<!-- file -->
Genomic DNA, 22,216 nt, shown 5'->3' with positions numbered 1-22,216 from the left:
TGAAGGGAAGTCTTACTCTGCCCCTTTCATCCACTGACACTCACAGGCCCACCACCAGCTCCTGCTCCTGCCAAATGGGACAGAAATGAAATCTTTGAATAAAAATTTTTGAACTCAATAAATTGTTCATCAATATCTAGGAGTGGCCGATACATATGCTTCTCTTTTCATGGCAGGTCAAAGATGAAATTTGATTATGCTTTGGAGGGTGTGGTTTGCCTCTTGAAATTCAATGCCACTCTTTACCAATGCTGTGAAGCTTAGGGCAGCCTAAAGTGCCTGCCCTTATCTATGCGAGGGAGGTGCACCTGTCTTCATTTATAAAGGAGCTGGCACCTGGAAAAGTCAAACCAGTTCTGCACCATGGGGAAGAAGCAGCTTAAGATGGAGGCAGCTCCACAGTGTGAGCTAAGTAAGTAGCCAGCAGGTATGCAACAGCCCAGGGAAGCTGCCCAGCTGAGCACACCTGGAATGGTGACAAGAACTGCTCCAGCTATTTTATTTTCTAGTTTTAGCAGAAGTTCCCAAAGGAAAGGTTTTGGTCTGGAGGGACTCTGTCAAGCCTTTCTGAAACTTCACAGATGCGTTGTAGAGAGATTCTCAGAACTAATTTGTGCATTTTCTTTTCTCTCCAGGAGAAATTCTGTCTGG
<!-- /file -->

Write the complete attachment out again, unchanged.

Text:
Genomic DNA, 22,216 nt, shown 5'->3' with positions numbered 1-22,216 from the left:
TGAAGGGAAGTCTTACTCTGCCCCTTTCATCCACTGACACTCACAGGCCCACCACCAGCTCCTGCTCCTGCCAAATGGGACAGAAATGAAATCTTTGAATAAAAATTTTTGAACTCAATAAATTGTTCATCAATATCTAGGAGTGGCCGATACATATGCTTCTCTTTTCATGGCAGGTCAAAGATGAAATTTGATTATGCTTTGGAGGGTGTGGTTTGCCTCTTGAAATTCAATGCCACTCTTTACCAATGCTGTGAAGCTTAGGGCAGCCTAAAGTGCCTGCCCTTATCTATGCGAGGGAGGTGCACCTGTCTTCATTTATAAAGGAGCTGGCACCTGGAAAAGTCAAACCAGTTCTGCACCATGGGGAAGAAGCAGCTTAAGATGGAGGCAGCTCCACAGTGTGAGCTAAGTAAGTAGCCAGCAGGTATGCAACAGCCCAGGGAAGCTGCCCAGCTGAGCACACCTGGAATGGTGACAAGAACTGCTCCAGCTATTTTATTTTCTAGTTTTAGCAGAAGTTCCCAAAGGAAAGGTTTTGGTCTGGAGGGACTCTGTCAAGCCTTTCTGAAACTTCACAGATGCGTTGTAGAGAGATTCTCAGAACTAATTTGTGCATTTTCTTTTCTCTCCAGGAGAAATTCTGTCTGG